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Showing posts from April, 2021

Testing with Mockito

During class, we have been doing many testing methods including Junit 5 and for the past two weeks we have been using Mockito, so for today’s blog, I want to focus more on the framework and testing with Mockito. Before we get started let us talk about what is mocking. Mocking is a process of developing the objects that act as the mock or clone of the real objects. In another word, mocking is a technique where mock objects are used instead of real objects. The purpose is to isolate and focus on the code being tested. Mock uses objects such as Fakes, Stubs, and mocks. A fake object has working implementation but takes shortcuts which makes them not suitable for production. Stub object usually does not respond to anything outside that is programmed in for the test. Mocks are objects that are preprogrammed with expectations which form a specification of the call that is called to receive. Now let us move on to what Mockito is, Mockito is a java based mocking framework that internally use

Apprenticeship Patterns Blog - Expand Your Bandwidth

For this week’s blog post, I read the section  “Expand your bandwidth” from chapter five of the book Apprenticeship Patterns by Dave Hoover and Adewale Oshineye. The main reason this pattern was Interesting was because of a quote that stood to me. It was “[L]earning about what we don’t know is often more important than doing things we already know how to do.” This quote is so accurate. Especially in a technology-driven world, it is always evolving. so, developers must learn new technologies and software’s all the time. It is important to prioritize learning what you do not know. Later in the section author mentioned the overwhelming aspect of learning new information and expanding your ability, it is important to expand your knowledge and experiences in multiple dimensions such as: reading a book, social media, blogs Groups, and other academic resources. The second half of the pattern talked about how Once you understand how to Expand Your Bandwidth, the next step is to understand wh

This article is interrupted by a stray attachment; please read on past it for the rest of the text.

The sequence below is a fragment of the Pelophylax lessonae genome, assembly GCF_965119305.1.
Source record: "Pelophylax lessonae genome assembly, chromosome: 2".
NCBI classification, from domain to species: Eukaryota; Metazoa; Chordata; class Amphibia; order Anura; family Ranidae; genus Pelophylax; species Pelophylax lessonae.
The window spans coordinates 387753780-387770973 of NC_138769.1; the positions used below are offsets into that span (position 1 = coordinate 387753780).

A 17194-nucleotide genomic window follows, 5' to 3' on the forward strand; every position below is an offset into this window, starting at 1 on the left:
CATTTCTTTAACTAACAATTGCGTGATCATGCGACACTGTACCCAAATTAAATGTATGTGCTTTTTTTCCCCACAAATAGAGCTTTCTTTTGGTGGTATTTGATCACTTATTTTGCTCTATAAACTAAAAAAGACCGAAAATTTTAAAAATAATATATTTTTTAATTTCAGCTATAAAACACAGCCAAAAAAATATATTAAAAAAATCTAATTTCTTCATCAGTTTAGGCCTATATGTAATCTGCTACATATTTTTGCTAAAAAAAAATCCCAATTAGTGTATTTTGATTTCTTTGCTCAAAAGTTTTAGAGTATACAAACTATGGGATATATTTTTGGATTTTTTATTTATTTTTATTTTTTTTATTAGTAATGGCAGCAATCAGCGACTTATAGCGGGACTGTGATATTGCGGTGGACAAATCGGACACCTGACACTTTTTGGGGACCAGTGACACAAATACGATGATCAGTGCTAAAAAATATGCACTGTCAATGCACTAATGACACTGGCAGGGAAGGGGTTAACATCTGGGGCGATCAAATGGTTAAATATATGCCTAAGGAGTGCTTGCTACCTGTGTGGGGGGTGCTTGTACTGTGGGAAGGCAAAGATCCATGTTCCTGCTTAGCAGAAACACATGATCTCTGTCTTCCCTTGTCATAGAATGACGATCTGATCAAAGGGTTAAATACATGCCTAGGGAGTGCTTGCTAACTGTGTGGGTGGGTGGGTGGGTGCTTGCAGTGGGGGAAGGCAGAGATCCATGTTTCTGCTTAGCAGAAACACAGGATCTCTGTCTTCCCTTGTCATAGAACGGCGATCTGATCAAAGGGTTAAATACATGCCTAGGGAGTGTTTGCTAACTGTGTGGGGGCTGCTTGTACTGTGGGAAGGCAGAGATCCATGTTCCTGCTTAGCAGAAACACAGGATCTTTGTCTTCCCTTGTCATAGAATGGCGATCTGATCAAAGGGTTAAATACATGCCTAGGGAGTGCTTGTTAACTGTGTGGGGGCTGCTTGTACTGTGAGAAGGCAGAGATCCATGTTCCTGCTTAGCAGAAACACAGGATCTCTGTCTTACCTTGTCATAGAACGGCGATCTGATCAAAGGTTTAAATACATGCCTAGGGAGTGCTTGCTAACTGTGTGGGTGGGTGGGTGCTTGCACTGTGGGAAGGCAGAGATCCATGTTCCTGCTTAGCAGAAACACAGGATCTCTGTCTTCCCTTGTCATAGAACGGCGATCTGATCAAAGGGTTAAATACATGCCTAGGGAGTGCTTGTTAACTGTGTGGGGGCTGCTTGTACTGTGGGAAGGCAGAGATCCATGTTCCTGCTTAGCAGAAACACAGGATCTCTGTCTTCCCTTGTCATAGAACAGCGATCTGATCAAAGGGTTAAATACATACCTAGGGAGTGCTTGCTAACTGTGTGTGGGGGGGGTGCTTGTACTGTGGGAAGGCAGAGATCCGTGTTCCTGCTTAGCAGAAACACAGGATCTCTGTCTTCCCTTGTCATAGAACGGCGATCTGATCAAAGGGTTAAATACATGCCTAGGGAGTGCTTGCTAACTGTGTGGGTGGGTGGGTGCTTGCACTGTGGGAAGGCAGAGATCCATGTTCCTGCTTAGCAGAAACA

Sprint 2 Retrospective Here is the Link to the repositories that contains everything we worked on Sprint-2. Backend, Frontend, Event system, and Keycloak. RabbitMQ Docker container:   Created a Docker container for Reporting Team Learn how to get messages from Queue:   Learned How to send and receive messages using JSON object Meeting with other Event System Team:   Met with the other teams to discuss the format and schema Review CSS and HTML:   Reviewed CSS and HTML for the Frontend design. Work with Backend/Database for MQ : Worked with Database and Backend to figure out the Receive file. For the Sprint, I worked mostly on the Event System components with the Backend person. We figured out how to properly send and receive messages using the JSON object. What worked well / did not work well For the Sprint, I worked mostly on the Event System components with the Backend person. We figured out how to properly se